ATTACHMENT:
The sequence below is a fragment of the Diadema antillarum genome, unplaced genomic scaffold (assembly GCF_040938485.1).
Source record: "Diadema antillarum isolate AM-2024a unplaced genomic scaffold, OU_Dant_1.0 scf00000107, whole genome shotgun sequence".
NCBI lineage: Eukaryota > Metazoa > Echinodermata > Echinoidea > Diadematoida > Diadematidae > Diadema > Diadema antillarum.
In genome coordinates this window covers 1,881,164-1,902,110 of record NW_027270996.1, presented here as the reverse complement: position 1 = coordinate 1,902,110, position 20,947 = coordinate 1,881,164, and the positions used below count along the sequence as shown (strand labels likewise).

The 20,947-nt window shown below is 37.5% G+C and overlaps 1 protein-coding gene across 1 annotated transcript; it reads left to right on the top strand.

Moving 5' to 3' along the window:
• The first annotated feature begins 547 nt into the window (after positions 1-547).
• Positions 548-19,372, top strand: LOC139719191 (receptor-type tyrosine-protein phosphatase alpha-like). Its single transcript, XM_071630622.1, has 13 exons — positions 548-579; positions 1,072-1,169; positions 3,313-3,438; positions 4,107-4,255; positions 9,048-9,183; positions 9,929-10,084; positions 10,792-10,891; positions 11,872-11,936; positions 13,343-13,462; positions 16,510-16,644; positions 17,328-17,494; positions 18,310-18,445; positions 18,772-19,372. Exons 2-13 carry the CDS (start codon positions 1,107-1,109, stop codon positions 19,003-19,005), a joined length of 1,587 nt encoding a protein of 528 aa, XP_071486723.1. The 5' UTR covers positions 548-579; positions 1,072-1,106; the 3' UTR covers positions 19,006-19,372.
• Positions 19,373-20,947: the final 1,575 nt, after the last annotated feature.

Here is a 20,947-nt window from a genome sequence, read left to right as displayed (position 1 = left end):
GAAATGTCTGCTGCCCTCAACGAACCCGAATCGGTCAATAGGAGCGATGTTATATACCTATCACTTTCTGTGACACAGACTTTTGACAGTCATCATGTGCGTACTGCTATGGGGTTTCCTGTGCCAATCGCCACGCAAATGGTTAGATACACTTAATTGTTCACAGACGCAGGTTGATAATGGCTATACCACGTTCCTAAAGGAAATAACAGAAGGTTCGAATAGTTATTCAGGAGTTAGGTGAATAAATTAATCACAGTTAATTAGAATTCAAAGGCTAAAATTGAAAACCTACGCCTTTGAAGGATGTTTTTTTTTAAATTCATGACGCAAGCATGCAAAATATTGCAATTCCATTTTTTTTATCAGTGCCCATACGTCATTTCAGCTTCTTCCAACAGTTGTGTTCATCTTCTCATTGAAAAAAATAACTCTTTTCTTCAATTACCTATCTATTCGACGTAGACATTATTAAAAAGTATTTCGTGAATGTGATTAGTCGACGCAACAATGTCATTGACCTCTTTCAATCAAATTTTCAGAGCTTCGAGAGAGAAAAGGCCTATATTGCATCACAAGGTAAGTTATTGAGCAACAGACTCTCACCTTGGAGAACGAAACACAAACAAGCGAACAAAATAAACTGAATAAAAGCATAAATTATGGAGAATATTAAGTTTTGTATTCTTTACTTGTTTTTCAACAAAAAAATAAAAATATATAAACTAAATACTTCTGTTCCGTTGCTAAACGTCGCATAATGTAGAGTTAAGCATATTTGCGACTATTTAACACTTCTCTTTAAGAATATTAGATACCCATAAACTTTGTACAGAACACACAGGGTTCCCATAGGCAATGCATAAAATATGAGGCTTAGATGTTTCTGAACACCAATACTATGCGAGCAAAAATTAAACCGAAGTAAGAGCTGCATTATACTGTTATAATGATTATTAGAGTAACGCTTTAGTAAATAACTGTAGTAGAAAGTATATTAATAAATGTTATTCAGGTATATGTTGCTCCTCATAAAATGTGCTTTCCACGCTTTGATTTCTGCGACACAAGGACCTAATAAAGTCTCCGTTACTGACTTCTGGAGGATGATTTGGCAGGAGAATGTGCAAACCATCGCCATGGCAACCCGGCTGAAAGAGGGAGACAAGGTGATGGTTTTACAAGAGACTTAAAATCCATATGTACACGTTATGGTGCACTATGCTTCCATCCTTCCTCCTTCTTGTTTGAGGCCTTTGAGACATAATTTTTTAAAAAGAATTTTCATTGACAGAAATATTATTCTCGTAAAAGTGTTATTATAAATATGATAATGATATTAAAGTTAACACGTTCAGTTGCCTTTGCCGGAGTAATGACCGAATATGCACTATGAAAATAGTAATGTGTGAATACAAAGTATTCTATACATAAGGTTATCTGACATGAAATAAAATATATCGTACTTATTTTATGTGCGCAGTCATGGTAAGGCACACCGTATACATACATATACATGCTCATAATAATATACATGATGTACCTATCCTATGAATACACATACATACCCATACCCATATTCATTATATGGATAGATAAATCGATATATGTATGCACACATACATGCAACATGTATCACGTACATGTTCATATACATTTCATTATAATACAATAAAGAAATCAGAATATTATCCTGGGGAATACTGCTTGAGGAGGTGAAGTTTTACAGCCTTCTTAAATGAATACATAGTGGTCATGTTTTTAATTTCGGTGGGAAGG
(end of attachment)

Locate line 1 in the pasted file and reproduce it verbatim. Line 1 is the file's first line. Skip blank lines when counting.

The sequence below is a fragment of the Diadema antillarum genome, unplaced genomic scaffold (assembly GCF_040938485.1).